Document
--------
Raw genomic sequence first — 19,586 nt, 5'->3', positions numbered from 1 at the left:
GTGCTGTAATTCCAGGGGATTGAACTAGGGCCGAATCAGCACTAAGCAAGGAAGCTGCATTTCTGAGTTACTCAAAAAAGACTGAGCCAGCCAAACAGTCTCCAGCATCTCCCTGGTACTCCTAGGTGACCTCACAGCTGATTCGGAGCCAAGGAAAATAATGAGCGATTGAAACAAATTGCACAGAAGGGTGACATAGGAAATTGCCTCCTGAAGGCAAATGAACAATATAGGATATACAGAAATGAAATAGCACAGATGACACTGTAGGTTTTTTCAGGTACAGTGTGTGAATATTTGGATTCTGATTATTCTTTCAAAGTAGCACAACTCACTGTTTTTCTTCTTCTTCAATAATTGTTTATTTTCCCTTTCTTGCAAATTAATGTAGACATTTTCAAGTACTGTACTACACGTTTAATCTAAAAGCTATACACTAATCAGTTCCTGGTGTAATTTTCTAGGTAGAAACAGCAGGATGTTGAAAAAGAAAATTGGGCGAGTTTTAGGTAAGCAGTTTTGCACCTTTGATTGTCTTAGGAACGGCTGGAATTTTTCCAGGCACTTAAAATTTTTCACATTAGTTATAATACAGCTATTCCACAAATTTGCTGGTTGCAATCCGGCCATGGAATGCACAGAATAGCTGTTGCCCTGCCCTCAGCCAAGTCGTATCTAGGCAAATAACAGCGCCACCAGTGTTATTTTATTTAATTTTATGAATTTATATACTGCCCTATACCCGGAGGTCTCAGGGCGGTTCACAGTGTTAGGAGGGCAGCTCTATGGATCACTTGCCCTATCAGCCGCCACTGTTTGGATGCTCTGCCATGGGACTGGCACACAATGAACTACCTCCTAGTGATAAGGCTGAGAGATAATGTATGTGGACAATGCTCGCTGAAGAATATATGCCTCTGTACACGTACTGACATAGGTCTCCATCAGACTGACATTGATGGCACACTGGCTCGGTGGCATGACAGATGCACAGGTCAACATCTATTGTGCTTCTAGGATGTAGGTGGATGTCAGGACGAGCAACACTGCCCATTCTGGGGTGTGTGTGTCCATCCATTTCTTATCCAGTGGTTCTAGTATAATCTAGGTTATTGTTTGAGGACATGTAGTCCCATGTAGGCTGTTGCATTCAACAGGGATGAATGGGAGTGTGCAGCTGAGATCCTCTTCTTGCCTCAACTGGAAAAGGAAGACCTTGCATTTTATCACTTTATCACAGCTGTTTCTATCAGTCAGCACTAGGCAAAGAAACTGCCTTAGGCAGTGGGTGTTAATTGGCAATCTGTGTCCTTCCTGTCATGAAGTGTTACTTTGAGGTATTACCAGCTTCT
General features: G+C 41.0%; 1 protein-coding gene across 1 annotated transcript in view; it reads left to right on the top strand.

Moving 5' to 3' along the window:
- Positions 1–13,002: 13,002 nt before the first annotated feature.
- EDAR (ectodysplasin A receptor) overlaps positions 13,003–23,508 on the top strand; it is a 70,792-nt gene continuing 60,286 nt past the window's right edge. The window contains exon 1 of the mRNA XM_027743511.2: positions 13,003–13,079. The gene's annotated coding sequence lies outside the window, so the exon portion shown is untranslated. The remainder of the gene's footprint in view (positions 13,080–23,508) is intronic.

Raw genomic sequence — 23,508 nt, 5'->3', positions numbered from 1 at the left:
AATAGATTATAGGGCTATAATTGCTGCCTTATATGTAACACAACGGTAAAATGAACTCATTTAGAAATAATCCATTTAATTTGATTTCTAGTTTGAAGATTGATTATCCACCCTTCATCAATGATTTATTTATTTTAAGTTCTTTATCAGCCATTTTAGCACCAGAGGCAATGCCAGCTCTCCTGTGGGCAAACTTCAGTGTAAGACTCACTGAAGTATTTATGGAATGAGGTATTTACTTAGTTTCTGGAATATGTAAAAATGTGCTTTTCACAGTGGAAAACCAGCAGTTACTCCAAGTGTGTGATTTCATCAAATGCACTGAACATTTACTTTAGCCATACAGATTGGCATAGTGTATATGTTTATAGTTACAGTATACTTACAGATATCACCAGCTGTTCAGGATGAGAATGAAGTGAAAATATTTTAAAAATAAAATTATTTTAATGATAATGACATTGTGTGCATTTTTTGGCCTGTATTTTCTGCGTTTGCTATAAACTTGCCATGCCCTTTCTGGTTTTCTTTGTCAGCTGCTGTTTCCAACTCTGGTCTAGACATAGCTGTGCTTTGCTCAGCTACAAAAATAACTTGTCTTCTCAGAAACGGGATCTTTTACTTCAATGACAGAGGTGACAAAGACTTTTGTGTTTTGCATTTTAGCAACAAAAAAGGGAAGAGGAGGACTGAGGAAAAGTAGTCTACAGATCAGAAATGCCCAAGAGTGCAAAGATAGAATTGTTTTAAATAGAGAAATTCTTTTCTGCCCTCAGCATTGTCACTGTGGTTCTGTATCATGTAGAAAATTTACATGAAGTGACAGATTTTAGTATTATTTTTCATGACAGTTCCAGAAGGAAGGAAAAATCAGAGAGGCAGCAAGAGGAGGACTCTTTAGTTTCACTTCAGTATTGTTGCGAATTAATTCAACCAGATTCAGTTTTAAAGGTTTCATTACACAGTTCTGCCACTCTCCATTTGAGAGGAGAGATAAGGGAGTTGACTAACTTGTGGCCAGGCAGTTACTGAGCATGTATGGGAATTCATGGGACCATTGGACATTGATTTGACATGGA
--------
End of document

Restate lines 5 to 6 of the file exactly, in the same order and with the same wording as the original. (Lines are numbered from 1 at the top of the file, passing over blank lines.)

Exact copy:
- Positions 1–13,002: 13,002 nt before the first annotated feature.
- EDAR (ectodysplasin A receptor) overlaps positions 13,003–23,508 on the top strand; it is a 70,792-nt gene continuing 60,286 nt past the window's right edge. The window contains exon 1 of the mRNA XM_027743511.2: positions 13,003–13,079. The gene's annotated coding sequence lies outside the window, so the exon portion shown is untranslated. The remainder of the gene's footprint in view (positions 13,080–23,508) is intronic.